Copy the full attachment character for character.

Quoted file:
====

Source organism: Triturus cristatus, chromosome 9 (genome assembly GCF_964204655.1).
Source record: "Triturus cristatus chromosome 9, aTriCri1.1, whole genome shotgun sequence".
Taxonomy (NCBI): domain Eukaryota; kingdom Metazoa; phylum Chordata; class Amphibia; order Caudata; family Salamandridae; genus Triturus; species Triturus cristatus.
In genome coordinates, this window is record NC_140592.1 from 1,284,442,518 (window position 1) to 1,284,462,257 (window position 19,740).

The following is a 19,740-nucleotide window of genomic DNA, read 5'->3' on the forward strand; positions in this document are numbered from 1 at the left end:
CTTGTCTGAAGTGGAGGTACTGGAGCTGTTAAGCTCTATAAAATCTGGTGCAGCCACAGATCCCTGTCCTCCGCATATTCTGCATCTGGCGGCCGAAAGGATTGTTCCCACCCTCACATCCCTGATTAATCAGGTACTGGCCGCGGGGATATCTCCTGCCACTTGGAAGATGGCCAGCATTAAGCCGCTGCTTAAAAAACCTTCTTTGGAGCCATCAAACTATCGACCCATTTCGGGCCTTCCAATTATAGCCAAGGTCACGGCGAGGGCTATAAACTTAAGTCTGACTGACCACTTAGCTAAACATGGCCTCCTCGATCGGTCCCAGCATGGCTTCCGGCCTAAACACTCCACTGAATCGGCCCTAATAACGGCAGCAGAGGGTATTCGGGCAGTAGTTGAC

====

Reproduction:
Source organism: Triturus cristatus, chromosome 9 (genome assembly GCF_964204655.1).
Source record: "Triturus cristatus chromosome 9, aTriCri1.1, whole genome shotgun sequence".
Taxonomy (NCBI): domain Eukaryota; kingdom Metazoa; phylum Chordata; class Amphibia; order Caudata; family Salamandridae; genus Triturus; species Triturus cristatus.
In genome coordinates, this window is record NC_140592.1 from 1,284,442,518 (window position 1) to 1,284,462,257 (window position 19,740).

The following is a 19,740-nucleotide window of genomic DNA, read 5'->3' on the forward strand; positions in this document are numbered from 1 at the left end:
CTTGTCTGAAGTGGAGGTACTGGAGCTGTTAAGCTCTATAAAATCTGGTGCAGCCACAGATCCCTGTCCTCCGCATATTCTGCATCTGGCGGCCGAAAGGATTGTTCCCACCCTCACATCCCTGATTAATCAGGTACTGGCCGCGGGGATATCTCCTGCCACTTGGAAGATGGCCAGCATTAAGCCGCTGCTTAAAAAACCTTCTTTGGAGCCATCAAACTATCGACCCATTTCGGGCCTTCCAATTATAGCCAAGGTCACGGCGAGGGCTATAAACTTAAGTCTGACTGACCACTTAGCTAAACATGGCCTCCTCGATCGGTCCCAGCATGGCTTCCGGCCTAAACACTCCACTGAATCGGCCCTAATAACGGCAGCAGAGGGTATTCGGGCAGTAGTTGAC